Background: Previous studies on the association of oral contraceptives (OC) use and lung cancer generatedinconsistent findings. The aim of this study was to confirm any definite correlation between OC use and lungcancer risk.
Methods: Publications were reviewed and obtained through PubMed and EMBASE databasesliterature search up to November, 2013. Reference lists from retrieved articles were also reviewed. The languageof publication was restricted to English. A meta-analysis was performed to evaluate the association by calculatingpooled odds ratios (ORs) and 95% confidence intervals (CIs).
Results: A total of 14 studies consisting of 9 casecontrolstudies and 5 cohort studies were finally included in this meta-analysis. There was no significant associationobserved between OC use and lung cancer risk in the overall analysis (OR=0.91; 95% CI=0.81-1.03). There wasa significant protective effect in Europe (OR=0.74; 95% CI=0.60-0.91) and a borderline significant protectiveeffect with an adenocarcinoma histology (OR=0.90; 95% CI=0.80-1.01) in subgroup analyses. No associationwas observed for methodological quality of study, study design, smoking status and case number of study.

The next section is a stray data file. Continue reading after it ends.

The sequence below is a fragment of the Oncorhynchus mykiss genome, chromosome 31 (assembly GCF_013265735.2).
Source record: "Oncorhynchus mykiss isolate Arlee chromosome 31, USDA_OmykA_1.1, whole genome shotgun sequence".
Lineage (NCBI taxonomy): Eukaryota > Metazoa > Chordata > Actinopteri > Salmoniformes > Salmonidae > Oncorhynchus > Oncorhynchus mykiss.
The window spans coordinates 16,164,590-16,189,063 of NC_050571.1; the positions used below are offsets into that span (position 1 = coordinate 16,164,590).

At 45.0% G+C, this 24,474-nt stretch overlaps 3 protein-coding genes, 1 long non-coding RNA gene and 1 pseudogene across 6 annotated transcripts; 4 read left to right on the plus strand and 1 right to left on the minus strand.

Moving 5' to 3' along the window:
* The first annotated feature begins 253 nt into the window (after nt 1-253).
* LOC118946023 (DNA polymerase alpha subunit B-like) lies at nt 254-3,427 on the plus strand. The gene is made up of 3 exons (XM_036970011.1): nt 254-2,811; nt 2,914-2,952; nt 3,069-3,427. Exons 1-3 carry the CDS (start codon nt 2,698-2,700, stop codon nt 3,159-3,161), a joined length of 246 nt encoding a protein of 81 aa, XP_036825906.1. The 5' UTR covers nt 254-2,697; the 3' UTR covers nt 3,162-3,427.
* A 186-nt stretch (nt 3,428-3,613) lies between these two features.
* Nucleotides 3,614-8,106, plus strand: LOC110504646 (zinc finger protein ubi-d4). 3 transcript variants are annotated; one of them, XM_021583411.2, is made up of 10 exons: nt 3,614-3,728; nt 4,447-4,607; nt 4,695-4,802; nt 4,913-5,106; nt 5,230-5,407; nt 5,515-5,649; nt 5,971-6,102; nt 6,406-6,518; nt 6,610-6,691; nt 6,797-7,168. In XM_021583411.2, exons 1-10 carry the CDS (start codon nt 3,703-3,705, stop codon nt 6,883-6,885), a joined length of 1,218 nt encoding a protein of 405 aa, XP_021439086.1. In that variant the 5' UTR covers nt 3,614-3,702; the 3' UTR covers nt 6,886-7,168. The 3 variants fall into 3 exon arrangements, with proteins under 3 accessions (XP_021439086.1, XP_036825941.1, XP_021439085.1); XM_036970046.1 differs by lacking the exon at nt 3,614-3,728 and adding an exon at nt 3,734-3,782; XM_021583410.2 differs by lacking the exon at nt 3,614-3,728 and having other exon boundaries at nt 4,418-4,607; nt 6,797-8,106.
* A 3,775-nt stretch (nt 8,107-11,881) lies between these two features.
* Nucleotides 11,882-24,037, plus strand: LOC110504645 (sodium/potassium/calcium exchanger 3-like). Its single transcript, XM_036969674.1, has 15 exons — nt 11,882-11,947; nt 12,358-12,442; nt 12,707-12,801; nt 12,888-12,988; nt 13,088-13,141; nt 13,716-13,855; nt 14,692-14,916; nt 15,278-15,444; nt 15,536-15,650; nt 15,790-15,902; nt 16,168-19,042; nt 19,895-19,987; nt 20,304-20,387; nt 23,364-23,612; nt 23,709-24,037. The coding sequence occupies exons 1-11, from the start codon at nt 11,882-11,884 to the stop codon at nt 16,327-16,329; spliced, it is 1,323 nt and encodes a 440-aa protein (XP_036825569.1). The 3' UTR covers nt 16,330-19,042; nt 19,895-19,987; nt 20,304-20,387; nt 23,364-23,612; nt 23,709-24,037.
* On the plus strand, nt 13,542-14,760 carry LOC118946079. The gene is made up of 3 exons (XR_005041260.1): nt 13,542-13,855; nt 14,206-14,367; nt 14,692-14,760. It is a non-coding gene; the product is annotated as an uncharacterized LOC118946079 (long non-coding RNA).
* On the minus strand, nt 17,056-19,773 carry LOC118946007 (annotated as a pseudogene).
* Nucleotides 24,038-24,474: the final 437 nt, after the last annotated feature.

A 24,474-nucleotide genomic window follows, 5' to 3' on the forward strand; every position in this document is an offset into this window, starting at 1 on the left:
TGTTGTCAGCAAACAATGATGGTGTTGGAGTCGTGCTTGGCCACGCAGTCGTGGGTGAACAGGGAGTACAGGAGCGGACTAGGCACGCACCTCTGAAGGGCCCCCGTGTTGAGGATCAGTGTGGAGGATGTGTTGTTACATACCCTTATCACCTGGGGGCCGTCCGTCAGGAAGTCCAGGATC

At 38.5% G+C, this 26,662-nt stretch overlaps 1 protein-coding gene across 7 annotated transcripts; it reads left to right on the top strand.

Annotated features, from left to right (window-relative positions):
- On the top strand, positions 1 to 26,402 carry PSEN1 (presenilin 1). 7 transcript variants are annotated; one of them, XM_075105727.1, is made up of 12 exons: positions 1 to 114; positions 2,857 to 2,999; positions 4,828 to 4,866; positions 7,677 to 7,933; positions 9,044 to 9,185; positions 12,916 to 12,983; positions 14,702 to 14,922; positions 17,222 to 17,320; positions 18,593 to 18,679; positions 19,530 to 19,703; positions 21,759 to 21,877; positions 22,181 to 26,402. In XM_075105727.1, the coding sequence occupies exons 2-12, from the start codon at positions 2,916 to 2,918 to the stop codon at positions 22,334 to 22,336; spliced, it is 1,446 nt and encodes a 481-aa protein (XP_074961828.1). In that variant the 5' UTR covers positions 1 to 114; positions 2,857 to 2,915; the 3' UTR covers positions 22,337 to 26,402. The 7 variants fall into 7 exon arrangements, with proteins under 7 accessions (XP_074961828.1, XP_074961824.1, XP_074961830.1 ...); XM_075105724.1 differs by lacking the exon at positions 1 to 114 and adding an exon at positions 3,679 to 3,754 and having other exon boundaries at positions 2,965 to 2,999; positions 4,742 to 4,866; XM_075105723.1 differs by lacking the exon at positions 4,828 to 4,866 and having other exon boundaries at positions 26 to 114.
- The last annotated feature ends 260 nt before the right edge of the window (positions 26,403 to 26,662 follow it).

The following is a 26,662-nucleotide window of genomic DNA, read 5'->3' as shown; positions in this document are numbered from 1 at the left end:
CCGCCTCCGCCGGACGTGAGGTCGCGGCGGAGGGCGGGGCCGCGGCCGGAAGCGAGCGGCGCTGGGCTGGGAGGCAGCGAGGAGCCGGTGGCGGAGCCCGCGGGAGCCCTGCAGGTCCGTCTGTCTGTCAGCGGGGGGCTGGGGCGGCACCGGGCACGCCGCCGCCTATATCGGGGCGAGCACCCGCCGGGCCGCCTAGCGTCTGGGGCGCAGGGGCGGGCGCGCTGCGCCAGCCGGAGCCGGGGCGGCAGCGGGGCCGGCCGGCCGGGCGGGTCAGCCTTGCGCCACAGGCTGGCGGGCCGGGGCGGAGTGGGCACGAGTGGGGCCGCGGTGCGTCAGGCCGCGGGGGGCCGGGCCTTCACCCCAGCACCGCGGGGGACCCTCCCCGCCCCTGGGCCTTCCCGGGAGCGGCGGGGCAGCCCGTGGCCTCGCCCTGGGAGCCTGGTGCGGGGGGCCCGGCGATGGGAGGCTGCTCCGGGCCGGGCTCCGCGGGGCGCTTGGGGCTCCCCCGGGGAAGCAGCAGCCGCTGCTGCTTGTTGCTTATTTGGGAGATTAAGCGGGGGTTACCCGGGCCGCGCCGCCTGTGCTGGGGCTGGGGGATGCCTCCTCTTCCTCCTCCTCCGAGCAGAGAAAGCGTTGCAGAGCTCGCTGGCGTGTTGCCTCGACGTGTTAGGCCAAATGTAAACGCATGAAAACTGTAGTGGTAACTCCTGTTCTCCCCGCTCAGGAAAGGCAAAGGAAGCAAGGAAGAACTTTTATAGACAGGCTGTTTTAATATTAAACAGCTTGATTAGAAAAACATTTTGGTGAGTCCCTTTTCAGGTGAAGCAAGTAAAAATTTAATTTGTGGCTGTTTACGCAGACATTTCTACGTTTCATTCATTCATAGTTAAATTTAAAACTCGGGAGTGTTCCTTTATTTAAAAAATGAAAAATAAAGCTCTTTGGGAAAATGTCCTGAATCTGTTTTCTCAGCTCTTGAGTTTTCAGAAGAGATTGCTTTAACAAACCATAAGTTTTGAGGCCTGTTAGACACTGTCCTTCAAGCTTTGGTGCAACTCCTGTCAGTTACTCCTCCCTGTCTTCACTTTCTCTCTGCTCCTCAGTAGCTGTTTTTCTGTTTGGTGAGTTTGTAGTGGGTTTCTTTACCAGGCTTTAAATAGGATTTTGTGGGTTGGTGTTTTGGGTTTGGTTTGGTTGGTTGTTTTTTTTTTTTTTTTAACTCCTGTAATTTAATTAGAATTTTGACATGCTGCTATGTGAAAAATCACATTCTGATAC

Conclusion: This meta-analysis suggests that OC use is not likely to be associated with the risk of lung cancer atall. While a significant protective effect of OC use on lung cancer was observed in Europe, interpretation shouldbe cautious because of the potential biases of low-quality studies. At the same time, more attention should bepaid to the possible association of OC use with adenocarcinoma of lung. Our findings require further research,with well-conducted and large-scale epidemiological studies to confirm effects of OC use on lung cancer.